THE BLACK SEA by Richard Setlowe

THE BLACK SEA

KIRKUS REVIEW

 Malayan terrorists seize and hide a Soviet cruise ship and its cargo of rich Americans, among whom is the former secretary of state, in an ingenious thriller by the author of The Experiment (1980) and The Haunting of Suzanna Blackwell (1984). Arms for hostages is the deal proposed by Tengku Haji Azhar, the handsome, charismatic Malayan who--thanks to the encouragement of his smarter but uglier cousin and co-plotter--believes he is just the man to lead a Muslim political renaissance in southern Asia and Oceania. The cousins have recruited a gang of Malaccan pirates and, with very little trouble, seized The Black Sea, a posh new Russian liner, then hidden the ship in an uncharted jungle river just a day after its departure from Singapore. Tengku gets the attention of the Singaporean, American, and Soviet governments with the delivery of a recently detached head of a crew member and a shopping list of weapons the terrorists would like to have delivered in return for not detaching more. With a fresh Soviet or American head arriving every day in Singapore, the three governments feel a bit of pressure to do something. Working for the Americans are the very capable captain and crew of the U.S.S. Decatur, a frigate operating in the area, and Mr. Yee, a very cool and rather mysterious aide to the president of Singapore. Time is working against them--as are the hungry local crocodiles and the rising hysteria of the passengers. Fortunately for everybody, one of the ship's tour guides is Maggi Chancellor, a pretty American who speaks the terrorists' language and who has caught the eye of Tengku. Ms. Chancellor has no intention of spending her life in the jungle.... Great fun. Fresh gimmicks and scenery skillfully assembled in a very slick package. Never palls.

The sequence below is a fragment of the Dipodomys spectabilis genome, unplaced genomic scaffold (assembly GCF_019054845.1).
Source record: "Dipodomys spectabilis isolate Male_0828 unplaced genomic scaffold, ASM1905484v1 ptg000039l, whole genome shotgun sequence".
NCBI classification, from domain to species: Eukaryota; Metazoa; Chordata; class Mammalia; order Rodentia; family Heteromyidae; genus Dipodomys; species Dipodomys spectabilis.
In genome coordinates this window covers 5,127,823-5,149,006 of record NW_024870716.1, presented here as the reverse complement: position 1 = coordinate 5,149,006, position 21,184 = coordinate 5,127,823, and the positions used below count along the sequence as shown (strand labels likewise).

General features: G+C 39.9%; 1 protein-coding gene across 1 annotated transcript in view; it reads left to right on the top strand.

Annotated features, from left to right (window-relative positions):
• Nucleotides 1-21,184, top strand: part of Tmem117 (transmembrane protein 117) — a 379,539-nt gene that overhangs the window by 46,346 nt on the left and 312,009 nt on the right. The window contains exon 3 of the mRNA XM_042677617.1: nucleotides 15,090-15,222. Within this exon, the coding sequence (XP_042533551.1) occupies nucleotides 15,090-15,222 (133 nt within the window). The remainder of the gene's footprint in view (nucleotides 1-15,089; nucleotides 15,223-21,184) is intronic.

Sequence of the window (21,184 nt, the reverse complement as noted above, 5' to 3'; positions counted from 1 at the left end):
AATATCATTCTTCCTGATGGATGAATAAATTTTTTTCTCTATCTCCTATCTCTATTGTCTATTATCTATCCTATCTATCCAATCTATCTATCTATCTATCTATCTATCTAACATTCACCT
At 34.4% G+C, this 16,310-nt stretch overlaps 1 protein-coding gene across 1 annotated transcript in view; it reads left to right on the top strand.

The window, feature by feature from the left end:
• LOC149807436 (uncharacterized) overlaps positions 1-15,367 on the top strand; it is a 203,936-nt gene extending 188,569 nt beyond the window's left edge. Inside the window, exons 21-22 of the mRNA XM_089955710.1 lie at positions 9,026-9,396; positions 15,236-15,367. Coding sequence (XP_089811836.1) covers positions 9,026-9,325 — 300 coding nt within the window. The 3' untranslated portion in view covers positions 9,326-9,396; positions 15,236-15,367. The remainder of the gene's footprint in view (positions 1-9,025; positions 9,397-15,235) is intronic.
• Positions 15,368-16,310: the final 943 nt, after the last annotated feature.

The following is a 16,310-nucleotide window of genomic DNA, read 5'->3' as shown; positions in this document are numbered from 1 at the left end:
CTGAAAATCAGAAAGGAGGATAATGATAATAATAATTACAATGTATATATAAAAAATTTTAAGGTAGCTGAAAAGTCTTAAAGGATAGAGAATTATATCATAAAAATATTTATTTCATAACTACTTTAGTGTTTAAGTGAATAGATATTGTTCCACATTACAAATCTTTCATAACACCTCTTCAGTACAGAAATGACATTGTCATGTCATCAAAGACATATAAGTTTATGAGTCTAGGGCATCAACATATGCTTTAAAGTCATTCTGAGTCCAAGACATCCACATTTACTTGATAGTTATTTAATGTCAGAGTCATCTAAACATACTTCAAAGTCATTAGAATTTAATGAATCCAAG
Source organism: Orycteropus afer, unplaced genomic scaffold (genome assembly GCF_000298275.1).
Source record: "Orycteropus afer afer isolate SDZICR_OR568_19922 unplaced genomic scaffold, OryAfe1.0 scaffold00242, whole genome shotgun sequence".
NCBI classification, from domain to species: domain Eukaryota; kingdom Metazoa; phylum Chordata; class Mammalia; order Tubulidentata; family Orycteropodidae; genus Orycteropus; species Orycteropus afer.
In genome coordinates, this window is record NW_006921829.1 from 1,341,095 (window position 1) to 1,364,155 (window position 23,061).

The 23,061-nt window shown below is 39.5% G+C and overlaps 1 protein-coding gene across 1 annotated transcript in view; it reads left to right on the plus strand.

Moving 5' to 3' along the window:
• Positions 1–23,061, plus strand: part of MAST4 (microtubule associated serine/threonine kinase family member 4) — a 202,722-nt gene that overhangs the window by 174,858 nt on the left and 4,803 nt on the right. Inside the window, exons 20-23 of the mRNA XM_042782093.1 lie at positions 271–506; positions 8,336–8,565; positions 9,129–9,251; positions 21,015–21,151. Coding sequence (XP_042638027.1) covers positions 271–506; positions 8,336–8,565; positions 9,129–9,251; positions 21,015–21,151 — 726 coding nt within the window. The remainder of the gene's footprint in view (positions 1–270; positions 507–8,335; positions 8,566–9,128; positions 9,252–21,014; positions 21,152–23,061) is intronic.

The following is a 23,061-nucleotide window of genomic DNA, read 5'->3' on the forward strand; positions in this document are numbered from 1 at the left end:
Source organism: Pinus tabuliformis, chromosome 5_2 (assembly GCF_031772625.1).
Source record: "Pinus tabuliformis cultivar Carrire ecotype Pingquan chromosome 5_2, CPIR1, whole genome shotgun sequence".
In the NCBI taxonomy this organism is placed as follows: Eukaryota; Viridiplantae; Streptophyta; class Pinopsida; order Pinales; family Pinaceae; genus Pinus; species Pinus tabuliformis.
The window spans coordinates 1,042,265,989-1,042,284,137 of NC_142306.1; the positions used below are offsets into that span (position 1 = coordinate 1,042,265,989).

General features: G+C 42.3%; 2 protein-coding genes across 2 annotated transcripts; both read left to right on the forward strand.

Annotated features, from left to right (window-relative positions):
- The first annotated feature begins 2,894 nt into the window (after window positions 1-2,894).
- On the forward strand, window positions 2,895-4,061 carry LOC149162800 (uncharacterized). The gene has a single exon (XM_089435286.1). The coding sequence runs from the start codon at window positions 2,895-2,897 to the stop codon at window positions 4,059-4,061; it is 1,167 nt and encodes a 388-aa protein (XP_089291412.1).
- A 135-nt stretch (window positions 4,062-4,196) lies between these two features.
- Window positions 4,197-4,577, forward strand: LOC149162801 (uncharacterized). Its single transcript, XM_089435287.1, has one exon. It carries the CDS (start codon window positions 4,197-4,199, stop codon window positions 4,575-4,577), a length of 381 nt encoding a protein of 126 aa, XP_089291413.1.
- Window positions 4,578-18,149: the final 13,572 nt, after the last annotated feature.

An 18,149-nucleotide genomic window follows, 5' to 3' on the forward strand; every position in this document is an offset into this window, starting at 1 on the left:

Pub Date: Sept. 1st, 1991
ISBN: 0-395-56927-3
Page count: 320pp
Publisher: Houghton Mifflin
Review Posted Online:
Kirkus Reviews Issue: July 15th, 1991




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